Brexit: New referendum not option for now, says Jeremy Corbyn
A new referendum on the UK's relationship with the EU is "an option for the future" but "not an option for today", Jeremy Corbyn has said.
The Labour leader confirmed on Sky News that his party would vote against the draft withdrawal agreement.
Mr Corbyn said Labour "couldn't stop" Brexit because it does not have enough seats in Parliament.
Prime Minister Theresa May has said that ousting her would not make it easier to deliver Brexit.
Asked about calls for a further referendum as demanded by some of his MPs, Mr Corbyn said: "If there was a referendum tomorrow what's it going to be on, what's the question going to be?"
If such a referendum were called, Mr Corbyn, who voted Remain in 2016, said: "I don't know how I am going to vote - what the options would be at that time."
Speaking on the Sophy Ridge on Sunday programme, the Labour leader said Mrs May's draft deal with the EU was a "one-way agreement" where the EU "calls all the shots".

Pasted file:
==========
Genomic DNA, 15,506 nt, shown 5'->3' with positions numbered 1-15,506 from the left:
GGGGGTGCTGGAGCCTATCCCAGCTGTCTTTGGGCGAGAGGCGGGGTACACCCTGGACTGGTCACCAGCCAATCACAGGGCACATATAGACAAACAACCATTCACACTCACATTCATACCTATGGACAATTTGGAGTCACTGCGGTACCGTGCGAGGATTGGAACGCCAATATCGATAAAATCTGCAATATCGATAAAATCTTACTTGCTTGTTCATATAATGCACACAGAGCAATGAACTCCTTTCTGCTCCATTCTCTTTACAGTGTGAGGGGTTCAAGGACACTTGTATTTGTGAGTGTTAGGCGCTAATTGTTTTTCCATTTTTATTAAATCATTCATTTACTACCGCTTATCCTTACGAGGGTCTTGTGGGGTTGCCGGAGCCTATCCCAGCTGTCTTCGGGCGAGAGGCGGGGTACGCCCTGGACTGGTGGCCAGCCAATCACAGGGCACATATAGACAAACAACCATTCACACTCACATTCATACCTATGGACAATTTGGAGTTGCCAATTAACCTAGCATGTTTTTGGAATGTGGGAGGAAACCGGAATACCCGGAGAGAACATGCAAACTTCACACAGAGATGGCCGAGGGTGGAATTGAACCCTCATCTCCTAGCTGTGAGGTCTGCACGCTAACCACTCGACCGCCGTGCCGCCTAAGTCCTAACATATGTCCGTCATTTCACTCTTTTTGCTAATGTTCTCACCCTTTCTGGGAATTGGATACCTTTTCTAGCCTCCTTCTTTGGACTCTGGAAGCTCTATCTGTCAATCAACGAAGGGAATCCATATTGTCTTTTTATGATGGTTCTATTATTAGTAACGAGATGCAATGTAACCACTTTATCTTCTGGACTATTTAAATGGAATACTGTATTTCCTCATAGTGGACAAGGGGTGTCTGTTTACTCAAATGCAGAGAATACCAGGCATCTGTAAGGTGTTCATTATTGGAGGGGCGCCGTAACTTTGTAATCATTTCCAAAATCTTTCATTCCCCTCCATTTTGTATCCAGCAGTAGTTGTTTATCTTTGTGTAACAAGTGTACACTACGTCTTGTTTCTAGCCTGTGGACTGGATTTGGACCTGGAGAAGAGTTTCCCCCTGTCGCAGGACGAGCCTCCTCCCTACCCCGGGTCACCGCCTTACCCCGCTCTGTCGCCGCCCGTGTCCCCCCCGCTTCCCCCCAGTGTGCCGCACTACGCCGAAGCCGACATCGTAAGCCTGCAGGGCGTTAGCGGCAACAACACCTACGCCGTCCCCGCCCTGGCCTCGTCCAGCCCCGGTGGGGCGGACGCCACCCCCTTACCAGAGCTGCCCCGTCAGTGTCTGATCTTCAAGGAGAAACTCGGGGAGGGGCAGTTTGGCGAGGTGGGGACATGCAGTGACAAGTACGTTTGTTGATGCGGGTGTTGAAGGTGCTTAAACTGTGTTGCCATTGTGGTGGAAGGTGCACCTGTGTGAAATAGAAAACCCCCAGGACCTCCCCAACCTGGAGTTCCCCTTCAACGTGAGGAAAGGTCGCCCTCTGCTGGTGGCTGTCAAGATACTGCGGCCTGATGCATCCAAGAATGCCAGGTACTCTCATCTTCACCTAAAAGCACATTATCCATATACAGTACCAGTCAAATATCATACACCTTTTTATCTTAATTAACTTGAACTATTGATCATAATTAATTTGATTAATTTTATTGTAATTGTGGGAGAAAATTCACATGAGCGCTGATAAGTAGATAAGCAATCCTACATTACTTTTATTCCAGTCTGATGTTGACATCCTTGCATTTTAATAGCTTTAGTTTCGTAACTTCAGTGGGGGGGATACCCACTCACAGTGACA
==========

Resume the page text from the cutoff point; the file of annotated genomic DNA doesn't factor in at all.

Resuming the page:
- Live: May and Corbyn interviews and reaction
- Reality Check: What does the draft withdrawal agreement reveal?
- Brexit: Where we are in seven charts
It also failed to guarantee environmental protections or workers' rights, he said.
"We'll vote against this deal because it doesn't meet our tests. We don't believe it serves the interest of this country, therefore the government have to go back to the EU and renegotiate rapidly."
Mr Corbyn said Labour would focus on negotiating a permanent customs arrangement with the EU, otherwise the UK would "lose on jobs, lose on investment and we lose on future economic development".
But he admitted he had not read all 585 pages of the draft withdrawal agreement, saying: "I've read a lot of it."
On the same programme, Mrs May said further negotiations with the EU were taking place but that MPs should ensure "we deliver what people in this country voted on".
She warned rivals thinking of replacing her as Conservative leader: "It is not going to make the negotiations any easier and it won't change the parliamentary arithmetic."